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FIVE IMPORTANT SOCIO-CULTURAL QUESTIONS WILL BE ADDRESSED BY THIS PROJECT.

1. What was the impact of human settlement on Malta, and how rapid was the process of deforestation, erosion and degradation? When did technical mechanisms to manage the environment develop – such as terracing, water and food storage? Were such mechanisms in place before or after the Temple Culture collapsed?

View of the Neolithic Temple-Period house under excavation at Ghainjsielem, Gozo, 1987

2. How did a very small island community in prehistoric times manage to sustain dense, complex life over millennia, and what specific social, economic and ritual controls emerged to enable this? Were the monumental temples instrumental in the process of sustaining cultural life?

Facade of the Hagar Qim Temple

3. What sort of agriculture was used, and what did people eat, especially as the landscape became increasingly degraded and the environment more unpredictable? Were there failures in the food supply? What impact did diet, disease and stress have on the population?

Carved block of animals at Tarxien Temple

4. What was the size and nature of the early Maltese population and what role did demographic connectivity (immigration) play in maintaining island sustainability?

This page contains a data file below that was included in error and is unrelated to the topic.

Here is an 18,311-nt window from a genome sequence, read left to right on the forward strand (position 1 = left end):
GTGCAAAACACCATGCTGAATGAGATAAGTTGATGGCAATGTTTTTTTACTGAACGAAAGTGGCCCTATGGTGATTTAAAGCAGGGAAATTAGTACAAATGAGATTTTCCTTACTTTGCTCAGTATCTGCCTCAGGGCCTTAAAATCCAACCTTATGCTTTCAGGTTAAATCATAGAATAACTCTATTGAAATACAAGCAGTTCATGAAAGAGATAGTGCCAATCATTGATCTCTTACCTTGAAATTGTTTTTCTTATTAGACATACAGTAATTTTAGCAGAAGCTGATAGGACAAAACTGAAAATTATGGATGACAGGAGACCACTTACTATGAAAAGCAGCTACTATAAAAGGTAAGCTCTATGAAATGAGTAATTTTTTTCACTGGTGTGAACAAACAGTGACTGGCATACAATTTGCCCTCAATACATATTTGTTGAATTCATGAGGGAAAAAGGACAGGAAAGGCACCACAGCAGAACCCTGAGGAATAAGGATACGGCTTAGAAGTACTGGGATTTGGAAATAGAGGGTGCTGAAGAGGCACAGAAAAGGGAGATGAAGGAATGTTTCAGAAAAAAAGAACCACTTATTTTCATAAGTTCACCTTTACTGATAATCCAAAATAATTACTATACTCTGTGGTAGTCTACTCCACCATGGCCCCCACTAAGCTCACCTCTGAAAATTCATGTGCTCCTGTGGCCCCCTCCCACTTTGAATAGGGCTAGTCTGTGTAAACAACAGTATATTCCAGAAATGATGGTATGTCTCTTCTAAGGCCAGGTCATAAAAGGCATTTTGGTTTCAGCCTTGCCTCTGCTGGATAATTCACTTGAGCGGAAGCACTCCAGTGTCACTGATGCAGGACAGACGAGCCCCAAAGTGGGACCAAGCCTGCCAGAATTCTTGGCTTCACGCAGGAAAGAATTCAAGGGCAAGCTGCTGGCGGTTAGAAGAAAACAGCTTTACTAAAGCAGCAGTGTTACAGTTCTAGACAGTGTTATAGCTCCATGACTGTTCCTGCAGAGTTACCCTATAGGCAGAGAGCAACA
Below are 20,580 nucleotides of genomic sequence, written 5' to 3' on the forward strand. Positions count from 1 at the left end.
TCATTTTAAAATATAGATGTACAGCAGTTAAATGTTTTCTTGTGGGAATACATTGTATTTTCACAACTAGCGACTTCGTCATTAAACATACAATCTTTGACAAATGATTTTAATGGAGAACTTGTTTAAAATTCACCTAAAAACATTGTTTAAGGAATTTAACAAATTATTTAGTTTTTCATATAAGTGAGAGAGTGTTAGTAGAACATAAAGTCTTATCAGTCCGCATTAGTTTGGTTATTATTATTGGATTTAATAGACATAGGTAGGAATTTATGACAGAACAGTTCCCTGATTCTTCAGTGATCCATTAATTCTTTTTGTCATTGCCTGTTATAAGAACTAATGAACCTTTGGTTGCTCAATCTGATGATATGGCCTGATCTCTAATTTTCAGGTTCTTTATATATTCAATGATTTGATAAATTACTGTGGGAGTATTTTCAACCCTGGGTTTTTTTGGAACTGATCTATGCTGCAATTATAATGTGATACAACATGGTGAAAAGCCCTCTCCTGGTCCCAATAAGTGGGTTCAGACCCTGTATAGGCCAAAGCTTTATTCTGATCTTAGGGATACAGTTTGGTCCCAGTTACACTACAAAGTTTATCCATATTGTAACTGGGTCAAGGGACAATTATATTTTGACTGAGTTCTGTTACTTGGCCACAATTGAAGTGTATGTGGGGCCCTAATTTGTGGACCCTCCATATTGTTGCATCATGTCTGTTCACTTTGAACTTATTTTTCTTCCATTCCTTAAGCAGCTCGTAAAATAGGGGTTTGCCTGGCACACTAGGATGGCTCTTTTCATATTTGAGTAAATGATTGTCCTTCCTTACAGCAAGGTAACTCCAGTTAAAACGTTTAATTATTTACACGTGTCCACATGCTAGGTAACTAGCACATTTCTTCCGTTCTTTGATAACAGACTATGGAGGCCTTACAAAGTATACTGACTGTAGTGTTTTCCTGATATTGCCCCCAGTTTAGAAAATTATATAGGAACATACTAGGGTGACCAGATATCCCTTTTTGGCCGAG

Skeleton excavated at the Brochtorff-Xaghra Circle, Gozo

5. Was there social-economic or environmental failure at the end of the Temple Culture, and what may have caused society to collapse or change so drastically? Was there a hiatus between the Temple Culture and later Bronze Age settlers?

Ggantija Temple

The project explores the relationship between changing environments, natural resources and the rise of complex human social systems. Specifically, we aim to understand and explain the nature of the impact of expanding human populations on restricted, resource-limited and fragile environments, such as islands. Our goal is to advance knowledge of the mechanisms and innovations (cultural, technological and political) that traditional (prehistoric) farming societies developed in order to cope with changing resource availability and environmental unpredictability. We seek to understand how some societies managed their impact on resources, and sustained their socio-economic system and culture over long periods of time. We do this through examining the evidence preserved in the environmental and archaeological record.